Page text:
The interdisciplinary elective “Sustainable Development” designed for students across all disciplines at the University of Klagenfurt endeavours to use innovative teaching methods. These have recently been subject to an independent evaluation.
“Sustainable development” is one of the defining future topics at universities. At the University of Klagenfurt, a dedicated elective module has been introduced to address this need. As innovative content should be taught by means of innovative methods, some key principles were already defined in the lead-up to the elective, in order to meet the requirements of sustainable teaching. In light of some current empirical literature, the team of course lecturers decided that the teaching and learning methods to be chosen within the elective Sustainable Development have to be based on the following principles: inquiry-based learning, problem- and research-based learning and building of learning communities. Additionally, Sustainable Development has to be viewed from different disciplines. Hence, the course contributes to fulfilling the requirements of Education for Sustainable Development in higher education, while helping students to gain important theories, competencies and methods to meet the demands of the present time and to ensure a future that is worth living.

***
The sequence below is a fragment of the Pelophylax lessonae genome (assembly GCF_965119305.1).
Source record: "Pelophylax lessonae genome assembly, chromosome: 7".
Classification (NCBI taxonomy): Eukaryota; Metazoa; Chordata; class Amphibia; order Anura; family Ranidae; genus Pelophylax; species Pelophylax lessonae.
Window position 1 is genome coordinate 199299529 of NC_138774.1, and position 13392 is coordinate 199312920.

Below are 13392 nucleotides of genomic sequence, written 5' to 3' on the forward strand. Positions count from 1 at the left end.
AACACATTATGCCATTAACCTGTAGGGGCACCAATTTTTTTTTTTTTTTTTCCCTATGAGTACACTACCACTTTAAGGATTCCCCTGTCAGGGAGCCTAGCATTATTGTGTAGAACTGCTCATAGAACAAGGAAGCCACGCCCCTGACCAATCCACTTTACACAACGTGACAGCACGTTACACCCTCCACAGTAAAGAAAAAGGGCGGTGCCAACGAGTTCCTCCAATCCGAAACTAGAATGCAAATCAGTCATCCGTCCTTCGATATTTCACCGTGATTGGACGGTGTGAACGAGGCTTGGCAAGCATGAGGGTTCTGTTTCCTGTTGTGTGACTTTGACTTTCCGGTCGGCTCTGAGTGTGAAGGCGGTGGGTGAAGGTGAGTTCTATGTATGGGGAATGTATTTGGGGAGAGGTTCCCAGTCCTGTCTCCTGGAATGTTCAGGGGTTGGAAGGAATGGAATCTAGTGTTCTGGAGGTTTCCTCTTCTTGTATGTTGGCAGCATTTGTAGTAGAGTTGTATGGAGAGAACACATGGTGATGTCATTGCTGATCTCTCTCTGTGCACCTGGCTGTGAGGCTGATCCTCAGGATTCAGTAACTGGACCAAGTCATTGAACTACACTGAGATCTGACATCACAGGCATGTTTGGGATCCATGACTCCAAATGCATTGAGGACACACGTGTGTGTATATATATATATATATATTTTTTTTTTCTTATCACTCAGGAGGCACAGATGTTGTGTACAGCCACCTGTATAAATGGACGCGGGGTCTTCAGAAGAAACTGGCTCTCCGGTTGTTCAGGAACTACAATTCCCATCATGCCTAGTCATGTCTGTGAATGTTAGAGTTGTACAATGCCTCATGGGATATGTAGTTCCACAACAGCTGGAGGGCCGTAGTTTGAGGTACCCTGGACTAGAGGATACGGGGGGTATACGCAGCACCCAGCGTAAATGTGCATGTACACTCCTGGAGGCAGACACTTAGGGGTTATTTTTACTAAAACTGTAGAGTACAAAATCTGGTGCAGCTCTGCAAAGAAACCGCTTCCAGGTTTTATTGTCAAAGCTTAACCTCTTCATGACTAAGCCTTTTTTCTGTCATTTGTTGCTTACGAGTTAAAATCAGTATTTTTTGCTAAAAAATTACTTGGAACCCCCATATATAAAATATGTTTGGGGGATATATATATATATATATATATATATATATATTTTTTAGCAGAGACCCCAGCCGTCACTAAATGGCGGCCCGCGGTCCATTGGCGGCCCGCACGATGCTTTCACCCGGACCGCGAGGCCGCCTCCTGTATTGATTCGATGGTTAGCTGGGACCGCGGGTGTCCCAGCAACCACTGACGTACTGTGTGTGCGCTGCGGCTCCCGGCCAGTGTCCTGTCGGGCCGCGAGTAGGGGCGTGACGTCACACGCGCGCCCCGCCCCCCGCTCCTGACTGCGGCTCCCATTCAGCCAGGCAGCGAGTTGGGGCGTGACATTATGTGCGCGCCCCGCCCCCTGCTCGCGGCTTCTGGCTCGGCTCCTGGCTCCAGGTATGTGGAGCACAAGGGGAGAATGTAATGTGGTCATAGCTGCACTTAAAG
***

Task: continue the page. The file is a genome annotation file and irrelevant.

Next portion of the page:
With a view to ensuring that it is possible to learn from the experience of the elective, the students were subsequently interviewed by an independent expert. The results are many and varied and relate to every level in the implementation of sustainability in an organisation. In terms of innovations in teaching, the following emerged: Pedagogical innovations are always unique, depending on the institutions involved, the region, historical paths and the educational culture in which they are embedded and last but not least, on the acting personalities. Contributing to sustainable development at all levels – in teaching, research and organisation – requires a willingness to continue learning on the part of students and teaching staff alike.
Photo credits: Arnold Pöschl